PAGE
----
Wednesday, May 23, 2012
I remember her first pair of leg braces, purple and green polka dotted and shoved into large black orthotic shoes that were supposed to mimic mary-janes but instead looked like miniature Frankenstein footwear. They didn’t fit right, in fact none of them since have. The Botox didn’t work either. Who knows if this most recent surgery will?
I fired her new physical therapy team when they wanted her to spend 30 minutes blowing bubbles with her left (affected) hand. I’m pretty sure we can do that at home. What I want is impossible, it is unfair for me to blame a 20 something physical therapist used to working with the idle rich on their tendonitis and knee strains for being unable to perform a miracle.
I watch her without her braces, without the bulky temporary cast. She is wearing her bright blue swimsuit complete with a hot pink skirt jauntily tied around her waist. She gingerly tiptoes over the uneven rocks of the local splash park. Bright red scar on the back of her calf gleaming in the brutal sunshine. Her posture is bent, her steps small and deliberate. She doesn’t see the other kids coming, whizzing past on her left side, until it is too late and they’ve thrown her into the railing. She doesn’t fall; she stops and deliberately rights herself, scanning the landscape for a safe escape.
I want to run and help her but know she has to try herself. I ignore the jagged steps half her size, the sharp angles of the fountains, the dangerous drops and treacherous sculptures. I close my eyes picturing her tumbling down down down but make myself stop. She is unsure; she grips the railing like a vice with her right hand, wrapping her elbow around the hot metal, knowing she can’t make it past the place where the railing dissolves into high concrete steps and leads to the place she wants to go and instead hobbles and hops to a safe place to rest. She knows she can’t follow the others.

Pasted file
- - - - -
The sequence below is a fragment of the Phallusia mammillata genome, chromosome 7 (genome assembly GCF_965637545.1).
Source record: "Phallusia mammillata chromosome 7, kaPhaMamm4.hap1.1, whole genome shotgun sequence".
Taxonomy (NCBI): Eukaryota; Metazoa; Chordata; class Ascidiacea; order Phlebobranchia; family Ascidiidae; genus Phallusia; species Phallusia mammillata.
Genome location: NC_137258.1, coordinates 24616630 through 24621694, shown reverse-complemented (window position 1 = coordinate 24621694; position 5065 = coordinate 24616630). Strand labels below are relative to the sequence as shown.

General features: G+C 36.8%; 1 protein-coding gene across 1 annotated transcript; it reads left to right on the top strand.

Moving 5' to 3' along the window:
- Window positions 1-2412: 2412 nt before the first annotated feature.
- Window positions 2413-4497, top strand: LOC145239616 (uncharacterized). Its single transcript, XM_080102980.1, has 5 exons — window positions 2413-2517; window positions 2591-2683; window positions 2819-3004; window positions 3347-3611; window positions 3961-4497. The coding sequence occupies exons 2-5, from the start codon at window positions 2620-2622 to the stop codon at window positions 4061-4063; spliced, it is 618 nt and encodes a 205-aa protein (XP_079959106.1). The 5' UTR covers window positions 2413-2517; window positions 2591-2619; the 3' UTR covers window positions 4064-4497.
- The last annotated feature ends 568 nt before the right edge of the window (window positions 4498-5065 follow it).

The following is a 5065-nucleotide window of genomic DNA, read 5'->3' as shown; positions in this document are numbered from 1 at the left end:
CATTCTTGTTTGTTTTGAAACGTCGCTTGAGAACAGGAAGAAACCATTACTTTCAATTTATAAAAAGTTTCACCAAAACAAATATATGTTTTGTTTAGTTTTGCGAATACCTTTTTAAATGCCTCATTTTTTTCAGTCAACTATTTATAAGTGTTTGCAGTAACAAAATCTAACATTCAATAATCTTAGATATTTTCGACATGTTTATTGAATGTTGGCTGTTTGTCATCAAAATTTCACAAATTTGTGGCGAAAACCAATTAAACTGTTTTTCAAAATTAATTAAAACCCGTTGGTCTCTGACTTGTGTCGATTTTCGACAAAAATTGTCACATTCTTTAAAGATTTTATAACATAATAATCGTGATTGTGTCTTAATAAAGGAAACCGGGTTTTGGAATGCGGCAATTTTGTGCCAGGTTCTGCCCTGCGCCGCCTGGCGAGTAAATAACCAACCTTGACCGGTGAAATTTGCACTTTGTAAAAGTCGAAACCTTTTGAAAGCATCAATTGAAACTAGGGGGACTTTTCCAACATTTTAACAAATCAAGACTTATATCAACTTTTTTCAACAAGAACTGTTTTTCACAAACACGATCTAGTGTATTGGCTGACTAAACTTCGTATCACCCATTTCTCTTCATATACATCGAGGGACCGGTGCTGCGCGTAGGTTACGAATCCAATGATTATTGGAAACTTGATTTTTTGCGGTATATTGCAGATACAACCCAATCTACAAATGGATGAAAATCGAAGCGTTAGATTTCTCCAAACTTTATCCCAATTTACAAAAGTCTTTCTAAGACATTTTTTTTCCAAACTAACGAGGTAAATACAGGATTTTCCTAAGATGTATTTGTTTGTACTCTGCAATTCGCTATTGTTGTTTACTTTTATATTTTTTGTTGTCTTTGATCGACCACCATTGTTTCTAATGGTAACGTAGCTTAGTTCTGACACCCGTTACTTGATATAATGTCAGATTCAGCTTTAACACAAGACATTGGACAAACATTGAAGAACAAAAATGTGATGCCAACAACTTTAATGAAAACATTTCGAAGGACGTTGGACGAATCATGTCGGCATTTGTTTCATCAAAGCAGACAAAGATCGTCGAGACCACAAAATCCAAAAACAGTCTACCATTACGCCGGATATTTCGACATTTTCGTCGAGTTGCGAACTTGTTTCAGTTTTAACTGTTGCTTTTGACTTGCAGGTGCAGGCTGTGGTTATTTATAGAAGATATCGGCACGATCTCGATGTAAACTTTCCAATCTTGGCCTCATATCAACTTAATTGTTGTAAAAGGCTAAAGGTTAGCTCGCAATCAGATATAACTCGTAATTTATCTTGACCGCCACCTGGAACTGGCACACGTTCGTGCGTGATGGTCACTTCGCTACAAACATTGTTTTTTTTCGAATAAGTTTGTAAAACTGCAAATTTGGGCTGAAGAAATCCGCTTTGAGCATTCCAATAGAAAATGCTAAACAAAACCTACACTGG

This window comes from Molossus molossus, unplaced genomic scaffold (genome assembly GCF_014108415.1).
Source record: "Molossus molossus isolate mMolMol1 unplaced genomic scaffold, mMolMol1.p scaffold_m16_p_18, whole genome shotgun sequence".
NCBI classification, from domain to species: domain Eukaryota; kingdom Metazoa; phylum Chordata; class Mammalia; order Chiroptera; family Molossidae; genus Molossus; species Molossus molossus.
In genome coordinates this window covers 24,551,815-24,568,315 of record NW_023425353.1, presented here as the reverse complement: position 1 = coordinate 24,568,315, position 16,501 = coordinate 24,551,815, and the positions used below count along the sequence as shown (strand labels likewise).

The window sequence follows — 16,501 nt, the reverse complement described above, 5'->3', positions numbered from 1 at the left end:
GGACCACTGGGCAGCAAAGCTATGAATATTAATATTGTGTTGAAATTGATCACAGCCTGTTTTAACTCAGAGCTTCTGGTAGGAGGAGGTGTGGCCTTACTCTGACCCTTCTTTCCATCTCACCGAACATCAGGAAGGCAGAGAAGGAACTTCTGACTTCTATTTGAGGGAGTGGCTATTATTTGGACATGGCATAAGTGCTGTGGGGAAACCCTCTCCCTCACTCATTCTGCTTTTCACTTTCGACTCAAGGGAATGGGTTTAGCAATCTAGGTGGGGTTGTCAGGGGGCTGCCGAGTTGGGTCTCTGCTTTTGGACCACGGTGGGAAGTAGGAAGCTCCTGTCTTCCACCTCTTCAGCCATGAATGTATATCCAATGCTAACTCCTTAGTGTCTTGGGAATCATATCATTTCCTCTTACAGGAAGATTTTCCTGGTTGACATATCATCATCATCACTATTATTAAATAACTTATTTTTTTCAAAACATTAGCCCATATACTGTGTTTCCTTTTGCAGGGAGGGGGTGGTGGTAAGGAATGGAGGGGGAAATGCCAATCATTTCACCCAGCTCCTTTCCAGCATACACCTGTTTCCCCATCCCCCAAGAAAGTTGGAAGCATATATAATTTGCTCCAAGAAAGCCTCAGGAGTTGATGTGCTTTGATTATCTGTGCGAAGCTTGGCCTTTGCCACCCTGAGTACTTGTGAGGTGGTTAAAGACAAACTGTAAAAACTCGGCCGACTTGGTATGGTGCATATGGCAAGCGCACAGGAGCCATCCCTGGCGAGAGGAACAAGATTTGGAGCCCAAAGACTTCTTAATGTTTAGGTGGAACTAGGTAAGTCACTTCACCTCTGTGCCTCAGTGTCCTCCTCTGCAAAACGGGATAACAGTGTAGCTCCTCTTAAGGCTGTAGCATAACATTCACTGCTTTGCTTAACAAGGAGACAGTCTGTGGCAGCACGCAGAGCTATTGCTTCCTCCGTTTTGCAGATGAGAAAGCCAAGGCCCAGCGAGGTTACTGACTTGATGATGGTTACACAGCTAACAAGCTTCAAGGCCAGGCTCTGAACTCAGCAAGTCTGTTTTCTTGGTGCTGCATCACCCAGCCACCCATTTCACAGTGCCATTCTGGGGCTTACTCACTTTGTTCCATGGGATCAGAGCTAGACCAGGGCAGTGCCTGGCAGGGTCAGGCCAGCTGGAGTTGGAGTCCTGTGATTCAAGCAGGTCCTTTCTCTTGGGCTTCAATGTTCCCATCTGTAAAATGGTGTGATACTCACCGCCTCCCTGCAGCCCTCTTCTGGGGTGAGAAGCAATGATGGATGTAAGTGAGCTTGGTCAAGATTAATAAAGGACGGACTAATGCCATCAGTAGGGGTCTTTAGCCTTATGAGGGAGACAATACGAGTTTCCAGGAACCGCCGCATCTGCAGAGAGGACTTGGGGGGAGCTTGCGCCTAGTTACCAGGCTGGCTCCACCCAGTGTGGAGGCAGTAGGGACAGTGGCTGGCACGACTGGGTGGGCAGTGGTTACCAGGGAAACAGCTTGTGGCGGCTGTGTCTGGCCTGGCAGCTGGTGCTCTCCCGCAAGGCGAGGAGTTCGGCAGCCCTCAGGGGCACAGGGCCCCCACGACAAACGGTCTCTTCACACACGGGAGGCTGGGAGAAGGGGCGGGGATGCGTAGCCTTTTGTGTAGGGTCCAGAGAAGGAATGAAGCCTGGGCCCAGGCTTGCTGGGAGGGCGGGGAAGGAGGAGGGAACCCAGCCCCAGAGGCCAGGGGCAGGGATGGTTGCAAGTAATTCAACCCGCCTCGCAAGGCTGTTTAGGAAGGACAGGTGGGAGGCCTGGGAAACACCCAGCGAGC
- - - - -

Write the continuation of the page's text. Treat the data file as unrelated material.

She knows. She knows now. She speaks in her toddler dialect, asking why her left hand won’t open, telling me that she can’t do things like swing on the big-kid swings as she points to her curled fist. She gathers objects, careful to never take more than her right arm can hold. She is fearful of our back patio steps, crying out “hold you, hold you!” (her words for asking us to carry her). She has panic attacks when she feels trapped at the playground, when she can’t hear us calling and thinks we’ve disappeared, or when she can’t seem to see us because we are too far beyond her peripheral vision. People stare she screams so loud. I wish I could say I don’t care but I want to explain it isn’t her fault, it isn’t our bad parenting it was an accident, an injury, a bad decision, or a bunch of bad decisions, a punishment, a disaster, fate or I don’t even know what.
I don’t want to look her in the eyes because her beseeching gaze paralyzes me. I want to let her lazily bounce her hand out the open window me feeling the relief of having nearly escaped the burden of time always pressing down on my shoulders and she tasting the New England summer air.